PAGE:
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Alaska Earthquake: Tsunami Alert Cancelled Today 2018

Maria Stabile

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ST LOUIS (LALATE) – The Alaska Earthquake 2018 initially prompted a tsunami alit. But that alert has now been cancelled. The Alaska Earthquake today registered a 8.0 and is still being followed with several big aftershocks.

The Alaska Earthquake today January 23, 2018 was out in the Pacific Ocean. It was 359 miles from Anchorage and about 571 miles from Juneau. Damage assessment is pending.

Several quakes have hit the same area in the last five years. In September 2011, Alaska was struck by a massive 6.8 earthquake. The quake was of marginal depth located roughly twenty miles below the earth’s surface. In May 2012, a 4.6 magnitude Anchorage earthquake struck eight miles southwest of Anchorage. The quake was also sixteen miles northwest of Hope and eighteen miles south of Point MacKenzie.

In 2016, a 7.1 magnitude quake started 79 miles below ground level. It was 52 miles east of Old Iliamma. It was 162 miles west of Anchorage. It was 403 miles south of College as well.

USGS indicates to news that “The central Aleutian arc extends from the Andreanof Islands in the east to the Rat Islands in the west. Here, motion is characterized by westward-increasing oblique convergence and Pacific plate subduction beneath thin oceanic lithosphere.” They add “Along this portion of the arc, the Wadati-Benioff zone is well defined to depths of approximately 200 km. Despite the obliquity of convergence, active volcanism and megathrust earthquakes are also present along this margin.”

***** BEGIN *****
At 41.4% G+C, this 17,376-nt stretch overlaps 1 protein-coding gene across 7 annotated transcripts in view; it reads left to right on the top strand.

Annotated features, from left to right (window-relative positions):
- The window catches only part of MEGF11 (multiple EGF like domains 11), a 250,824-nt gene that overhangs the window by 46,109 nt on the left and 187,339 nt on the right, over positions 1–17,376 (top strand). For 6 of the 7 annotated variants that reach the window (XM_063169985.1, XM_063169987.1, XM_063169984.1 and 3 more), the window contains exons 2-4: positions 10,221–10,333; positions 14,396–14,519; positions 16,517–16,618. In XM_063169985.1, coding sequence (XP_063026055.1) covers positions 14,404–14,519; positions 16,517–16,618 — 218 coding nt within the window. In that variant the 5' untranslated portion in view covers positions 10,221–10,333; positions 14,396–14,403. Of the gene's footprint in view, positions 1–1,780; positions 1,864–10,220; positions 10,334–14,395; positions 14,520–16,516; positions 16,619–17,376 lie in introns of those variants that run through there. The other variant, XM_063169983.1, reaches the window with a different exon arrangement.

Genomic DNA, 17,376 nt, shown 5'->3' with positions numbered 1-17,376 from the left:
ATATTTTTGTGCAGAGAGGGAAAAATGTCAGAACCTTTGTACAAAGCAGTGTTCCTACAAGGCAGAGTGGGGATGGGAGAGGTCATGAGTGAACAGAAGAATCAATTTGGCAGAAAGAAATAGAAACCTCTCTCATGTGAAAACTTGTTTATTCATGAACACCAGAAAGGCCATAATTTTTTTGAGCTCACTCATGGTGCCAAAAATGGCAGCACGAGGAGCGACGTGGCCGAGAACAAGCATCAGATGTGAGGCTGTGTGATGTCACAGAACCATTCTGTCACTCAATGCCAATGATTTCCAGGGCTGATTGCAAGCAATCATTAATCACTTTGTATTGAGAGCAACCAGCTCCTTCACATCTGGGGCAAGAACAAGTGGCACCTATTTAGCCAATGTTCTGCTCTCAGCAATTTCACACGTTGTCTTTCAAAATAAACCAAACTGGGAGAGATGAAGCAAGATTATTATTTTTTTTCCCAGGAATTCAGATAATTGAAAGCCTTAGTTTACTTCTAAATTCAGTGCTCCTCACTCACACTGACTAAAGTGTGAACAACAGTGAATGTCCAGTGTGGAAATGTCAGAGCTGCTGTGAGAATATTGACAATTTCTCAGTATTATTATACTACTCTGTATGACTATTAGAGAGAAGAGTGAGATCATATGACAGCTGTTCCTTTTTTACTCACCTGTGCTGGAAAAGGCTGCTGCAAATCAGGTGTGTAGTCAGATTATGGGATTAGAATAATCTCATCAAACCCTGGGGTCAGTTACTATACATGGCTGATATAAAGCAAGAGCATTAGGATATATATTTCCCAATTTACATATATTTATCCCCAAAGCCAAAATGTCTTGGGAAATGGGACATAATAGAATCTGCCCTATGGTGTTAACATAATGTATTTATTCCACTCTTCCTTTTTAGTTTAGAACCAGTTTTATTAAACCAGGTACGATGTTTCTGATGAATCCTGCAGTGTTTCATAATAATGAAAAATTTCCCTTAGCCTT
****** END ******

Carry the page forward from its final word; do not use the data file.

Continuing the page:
Several big quakes have hit this region historically. “The Aleutian arc is a seismically active region, evidenced by the many moderate to large earthquakes occurring each year. Since 1900, this region has hosted twelve large earthquakes (M>7.5) including the May 7, 1986 M8.0 Andreanof Islands, the June 10, 1996 M7.9 Andreanof Islands, and the November 17, 2003 M7.8 Rat Islands earthquakes. Six of these great earthquakes (M8.3 or larger) have occurred along the Aleutian arc that together have ruptured almost the entire shallow megathrust contact. The first of these major earthquakes occurred on August 17, 1906 near the island of Amchitka (M8.3) in the western Aleutian arc. However, unlike the other megathrust earthquakes along the arc, this event is thought to have been an intraplate event occurring in the shallow slab beneath the subduction zone interface. ”


ABOUT THIS AUTHOR || Editor in Chief: Maria Stabile | Maria in ten years has propelled LALATE to become a leading news authority in sports, entertainment, and national news, LALATE has been cited in countless international newspapers (including the Wall Street Journal, New York Times and LA Times), international television news broadcasts including ABC News, books including The Iraq War: Origins and Consequences, tv programs including MTV News, and magazines. For over a decade, LALATE has been a proud licensed member of the St Louis, MO Press Club. || TO CONTACT THIS AUTHOR | Email Address: | Telephone: 314-400-8010 | Follow on Twitter: | Biography: | LALATE Staff & Physical Address: